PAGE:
Vilanova park is a vast self contained village. It's so big that walking around you're constantly bumping into people who are as lost as you are. I've not gone anywhere using the same route twice.

  The view from my window, its a jungle!

  It's beautifully landscaped with sub tropical plants. It has four pools one of which is indoors and heated. It also has a Jacuzzi and hydro pool. For entertainment a decent restaurant, bar and outdoor entertainments stage. For the sporty types it has tennis courts, a golf course, three medium sized football and basketball pitches and for the serious types a gym. For the kids an adventure playground, swings, amusement arcade etc. You could spend your two week vacation here and not step outside the resort. This, in all probability, because you can't find the exit.

    For the touring camper it has roomy flat pitches and importantly taps from which water flows Niagara like. If it had free wifi I'd move here. And, this late in the season, it's only about a third full. We're here for at least a weeks R&R.

    We were treated to a huge thunder storm early this morning. I've stopped looking for superlatives to describe thunderstorms. In Europe they all seem to be on a biblical scale. It can't just drizzle here for a bit and then stop, it buckets down in great Noah like torrents. Pummels you into submission, you don’t brave them, you can't, you hide from them. Fortunately I've grown battle weary. Once they would have me sat up in bed worrying about being washed out to sea, or I'd lay imagining we'd find ourselves floating down some impromptu stream by morning, now I just hike the covers up.

    I woke around seven and raised myself on one elbow and gingerly peered out the window. The dark clouds were scuttling off toward the sea leaving a clear blue sky behind. The day looked.... well odd as it happens. Uncommonly clear. You know when it rains and it washes the crud and pollution out the air, well that's what it was like only more so. It was almost as if I was looking at the world through some kind of magnifying glass. I wiped the sleep from my eyes and refocussed. Nope, still the same odd clarity. I looked around the inside of the van, it looked as it always does. I sat up and looked out the window again. No, it definitely looked... different. I was above to raise Hazel from her slumbers, as I was in need of a second opinion, when I noticed a line three quarters of the way up the window. I looked closer. It suddenly became even clearer. The double glazed unit was now two thirds full of water.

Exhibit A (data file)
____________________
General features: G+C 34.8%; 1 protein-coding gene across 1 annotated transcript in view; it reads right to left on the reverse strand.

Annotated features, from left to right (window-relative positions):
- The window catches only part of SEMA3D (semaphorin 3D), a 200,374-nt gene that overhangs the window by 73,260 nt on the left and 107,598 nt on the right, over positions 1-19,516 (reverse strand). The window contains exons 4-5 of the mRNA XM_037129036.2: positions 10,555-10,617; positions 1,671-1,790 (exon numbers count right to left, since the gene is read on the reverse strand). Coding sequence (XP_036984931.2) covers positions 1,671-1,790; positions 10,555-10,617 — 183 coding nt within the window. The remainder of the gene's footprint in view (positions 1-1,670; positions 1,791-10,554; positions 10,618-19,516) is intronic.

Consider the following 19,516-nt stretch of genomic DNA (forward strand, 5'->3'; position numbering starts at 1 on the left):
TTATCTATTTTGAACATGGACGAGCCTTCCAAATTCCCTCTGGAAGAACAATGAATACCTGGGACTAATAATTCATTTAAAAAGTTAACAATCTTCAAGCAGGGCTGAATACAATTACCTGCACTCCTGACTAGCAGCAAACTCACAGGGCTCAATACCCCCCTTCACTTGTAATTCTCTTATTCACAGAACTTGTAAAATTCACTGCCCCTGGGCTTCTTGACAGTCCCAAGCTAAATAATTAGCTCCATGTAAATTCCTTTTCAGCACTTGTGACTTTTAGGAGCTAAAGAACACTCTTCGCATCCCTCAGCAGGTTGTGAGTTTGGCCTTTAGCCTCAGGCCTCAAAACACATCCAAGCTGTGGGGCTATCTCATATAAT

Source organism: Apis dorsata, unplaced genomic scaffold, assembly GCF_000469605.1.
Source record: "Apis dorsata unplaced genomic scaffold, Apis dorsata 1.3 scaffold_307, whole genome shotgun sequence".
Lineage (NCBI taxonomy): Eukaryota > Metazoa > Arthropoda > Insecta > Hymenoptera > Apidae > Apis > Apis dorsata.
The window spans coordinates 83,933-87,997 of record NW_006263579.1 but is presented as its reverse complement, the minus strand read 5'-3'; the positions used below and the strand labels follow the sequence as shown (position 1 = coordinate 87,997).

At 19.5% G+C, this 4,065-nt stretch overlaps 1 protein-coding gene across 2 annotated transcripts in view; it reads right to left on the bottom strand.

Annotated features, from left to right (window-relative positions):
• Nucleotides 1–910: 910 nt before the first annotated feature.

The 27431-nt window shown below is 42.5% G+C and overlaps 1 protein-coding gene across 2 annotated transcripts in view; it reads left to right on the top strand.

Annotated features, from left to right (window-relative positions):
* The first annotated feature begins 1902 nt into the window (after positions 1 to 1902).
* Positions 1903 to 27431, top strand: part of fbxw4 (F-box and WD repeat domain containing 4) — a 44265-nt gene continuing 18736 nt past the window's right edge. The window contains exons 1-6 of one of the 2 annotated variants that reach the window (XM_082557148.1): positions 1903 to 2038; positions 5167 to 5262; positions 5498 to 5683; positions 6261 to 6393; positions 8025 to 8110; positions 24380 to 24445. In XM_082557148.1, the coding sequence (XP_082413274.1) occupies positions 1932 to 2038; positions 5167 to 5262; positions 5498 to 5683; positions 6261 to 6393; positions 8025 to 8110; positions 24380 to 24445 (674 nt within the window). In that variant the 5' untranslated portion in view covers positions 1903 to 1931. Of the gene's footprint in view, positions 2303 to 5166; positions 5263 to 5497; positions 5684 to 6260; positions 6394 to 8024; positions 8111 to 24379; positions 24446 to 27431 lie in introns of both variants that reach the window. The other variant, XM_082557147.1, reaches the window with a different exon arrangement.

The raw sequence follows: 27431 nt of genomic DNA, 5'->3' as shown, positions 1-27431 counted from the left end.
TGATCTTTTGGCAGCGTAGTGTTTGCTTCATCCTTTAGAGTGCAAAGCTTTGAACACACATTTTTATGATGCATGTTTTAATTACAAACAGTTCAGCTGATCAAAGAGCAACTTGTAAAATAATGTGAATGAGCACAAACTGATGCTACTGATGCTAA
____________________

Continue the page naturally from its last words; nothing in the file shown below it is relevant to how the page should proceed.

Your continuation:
On inspection, later, it transpired that when I backed into the tree three weeks ago the bike handle bar cracked the window. Later I had no option but to drill a hole in the bottom, to drain the rain water out, it was that or drop in a couple of goldfish.

    On a far more sobering note. I also woke to discover we are just 350 miles from the very first case of Ebola contracted outside Africa. A Madrid nurse caught it from her patient who had just returned from Africa. Kinda puts the whole window thing into perspective, rain filled or not.

 

 

 

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 Thursday 9th October 2014 week 172 Spain

    Where can I hide?

    If you are a regular reader you’ll know my roots. You'll know I come from a working class background and you'll also know, by now, I'm no snob. While my Dad never owned a whippet nor wore a flat cap he did smoke players weights un-tipped and worked on the buses as a clippy. Need I say more? I needed to make that point before you read on.